Early Spring in our house is a time for cooking and crafts
projects as we celebrate both Passover and (Russian) Easter. Both of
these holidays are great excuses to cook lots of tasty recipes that we
learned from our parents and grandparents, and then to enjoy this food
surrounded by friends and family. This year was no exception, and was
also the first year in over a decade when we were blessed to have my
parents in-town for both holidays.
Back in Russia, one of Ksusha's family traditions was to make Paskha
and Kulich, and she has been making them here for Russian Easter for
as long as I remember. Both are very tasty! Pascha is made from tvarog
(similar to farmers cheese) with various other items such as brandied
raisins mixed in. Kulich is a cake similar to panettone (and even
tastier from my biased viewpoint, causing me to pretend that Passover
has ended a few days earlier than it actually ends). To make the
Paskha, Ksusha makes her own curd through a process involving whole
milk, a bit of sour cream, a slow cooker, and then draining out the whey
through cheese cloth. To make the final Paskha, the curd (and other
flavorings) is pressed into a specially-made box lined with
Alas, Ksusha's family Paskha molds ("пасочница" or
pasochnitsa) are back in Russia. (A google image search shows some
examples of some.) As such, I've been meaning to make one for the
past few years, so this year was my first try.
I used a mixture of 1/2" and 1/4" white ash from Rockler (both 5" wide),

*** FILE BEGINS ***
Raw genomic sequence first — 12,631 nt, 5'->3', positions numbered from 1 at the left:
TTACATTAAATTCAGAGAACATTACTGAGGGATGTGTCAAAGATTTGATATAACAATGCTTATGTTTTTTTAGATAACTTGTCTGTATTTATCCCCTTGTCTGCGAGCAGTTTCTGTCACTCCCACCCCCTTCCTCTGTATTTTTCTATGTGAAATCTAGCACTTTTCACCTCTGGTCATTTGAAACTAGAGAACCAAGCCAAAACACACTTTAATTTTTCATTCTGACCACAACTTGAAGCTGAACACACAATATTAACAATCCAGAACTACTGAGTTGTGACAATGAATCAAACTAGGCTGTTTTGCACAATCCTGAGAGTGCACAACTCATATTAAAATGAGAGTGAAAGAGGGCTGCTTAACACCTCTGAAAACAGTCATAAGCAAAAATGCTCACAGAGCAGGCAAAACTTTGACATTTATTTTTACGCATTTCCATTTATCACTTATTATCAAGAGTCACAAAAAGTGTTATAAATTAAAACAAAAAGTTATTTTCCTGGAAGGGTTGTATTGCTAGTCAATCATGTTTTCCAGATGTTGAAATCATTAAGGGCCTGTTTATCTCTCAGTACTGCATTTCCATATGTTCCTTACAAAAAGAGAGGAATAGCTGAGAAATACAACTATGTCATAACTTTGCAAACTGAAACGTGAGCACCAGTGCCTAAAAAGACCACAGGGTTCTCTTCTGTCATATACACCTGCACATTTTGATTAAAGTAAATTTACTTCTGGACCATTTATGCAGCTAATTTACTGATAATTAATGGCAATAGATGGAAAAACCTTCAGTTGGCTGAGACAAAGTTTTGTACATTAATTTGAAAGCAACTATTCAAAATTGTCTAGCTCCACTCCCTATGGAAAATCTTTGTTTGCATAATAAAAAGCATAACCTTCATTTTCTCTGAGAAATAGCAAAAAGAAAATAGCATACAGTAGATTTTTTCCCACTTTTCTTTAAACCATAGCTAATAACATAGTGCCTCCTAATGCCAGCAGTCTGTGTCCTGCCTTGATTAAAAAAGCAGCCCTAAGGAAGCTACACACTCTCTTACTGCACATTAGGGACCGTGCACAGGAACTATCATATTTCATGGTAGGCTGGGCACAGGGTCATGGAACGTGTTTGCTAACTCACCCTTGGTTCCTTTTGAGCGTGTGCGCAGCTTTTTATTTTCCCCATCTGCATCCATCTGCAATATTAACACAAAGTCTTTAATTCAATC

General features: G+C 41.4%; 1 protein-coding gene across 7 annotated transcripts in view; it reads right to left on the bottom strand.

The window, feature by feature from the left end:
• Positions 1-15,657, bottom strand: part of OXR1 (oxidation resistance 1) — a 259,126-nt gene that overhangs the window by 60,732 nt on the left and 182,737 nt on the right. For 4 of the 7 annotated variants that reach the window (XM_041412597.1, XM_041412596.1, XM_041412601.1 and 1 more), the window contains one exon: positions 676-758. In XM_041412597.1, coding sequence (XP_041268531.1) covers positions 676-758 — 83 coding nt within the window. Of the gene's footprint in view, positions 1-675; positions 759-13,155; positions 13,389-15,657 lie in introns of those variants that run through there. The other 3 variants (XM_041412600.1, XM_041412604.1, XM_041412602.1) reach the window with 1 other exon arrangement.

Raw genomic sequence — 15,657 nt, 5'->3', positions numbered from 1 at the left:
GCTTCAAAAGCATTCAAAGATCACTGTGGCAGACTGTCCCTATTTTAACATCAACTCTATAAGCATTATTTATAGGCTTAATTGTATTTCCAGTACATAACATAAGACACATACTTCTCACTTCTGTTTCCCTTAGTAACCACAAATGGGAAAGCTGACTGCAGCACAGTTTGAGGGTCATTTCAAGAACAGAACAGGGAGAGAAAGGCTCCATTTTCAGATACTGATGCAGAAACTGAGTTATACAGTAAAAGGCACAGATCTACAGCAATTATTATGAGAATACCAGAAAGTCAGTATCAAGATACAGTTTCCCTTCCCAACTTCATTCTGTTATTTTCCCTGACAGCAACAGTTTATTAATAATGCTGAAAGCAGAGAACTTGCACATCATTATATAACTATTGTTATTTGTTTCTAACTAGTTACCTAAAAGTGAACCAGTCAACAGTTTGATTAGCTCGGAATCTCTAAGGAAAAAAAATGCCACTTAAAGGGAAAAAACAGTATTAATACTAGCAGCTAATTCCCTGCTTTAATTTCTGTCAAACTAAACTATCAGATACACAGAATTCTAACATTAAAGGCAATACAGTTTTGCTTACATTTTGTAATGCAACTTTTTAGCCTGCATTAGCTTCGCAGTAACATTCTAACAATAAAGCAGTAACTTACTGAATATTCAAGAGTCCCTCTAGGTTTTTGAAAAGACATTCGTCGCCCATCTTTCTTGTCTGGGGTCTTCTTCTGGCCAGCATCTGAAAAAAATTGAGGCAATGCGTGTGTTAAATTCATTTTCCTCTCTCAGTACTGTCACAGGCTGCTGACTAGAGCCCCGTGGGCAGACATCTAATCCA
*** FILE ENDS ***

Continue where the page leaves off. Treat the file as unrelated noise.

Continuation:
as that's what they had available. I played with a few different design
ideas initially, and then I made templates in qcad and then went down to
the shop to make the parts.
In the end, I had two of the sides (with the routed grooves) be 1/2"
thick and the other two sides (with the tabs) were 1/4" thick. I then
used a dremel tool to carve designs into the wood. One of the
traditional designs is an Eastern Orthodox cross, and the other "XB"
stands for "Christ has Risen". The resulting side panels:
The various pieces fit together by putting the tabs through the slots
and then using the wood pins to hold everything together. (One of the
tabs broke when drilling a hole for a pin, but I was able to
improvise.) When assembled the box looks like:
After pressing the curd in the mold overnight, we removed it from the
mold and while the Paskha was a little soft, it held its shape and the
design were clearly visible.
In retrospect, I would have been better off making everything
from 1/2" thick pieces as the moisture caused the 1/4" parts to warp
(although I was able to flatten them back out by pressing them while wet
under a heavy pot overnight). I would also have been better off having
the carvings higher on the pieces so that the press didn't push the curd
too close to the design. We would also have been better off using a
slightly more firm version of the curd, as this one was fairly liquid
and required too many layers of cheese cloth (impacting the visibility
of the patterns).
Next year we'll have another Easter and I'll make another version.
The final result of this effort was this year's Paskha:
(Many thanks to my parents for taking
some of the photos above while we were busy cooking and crafting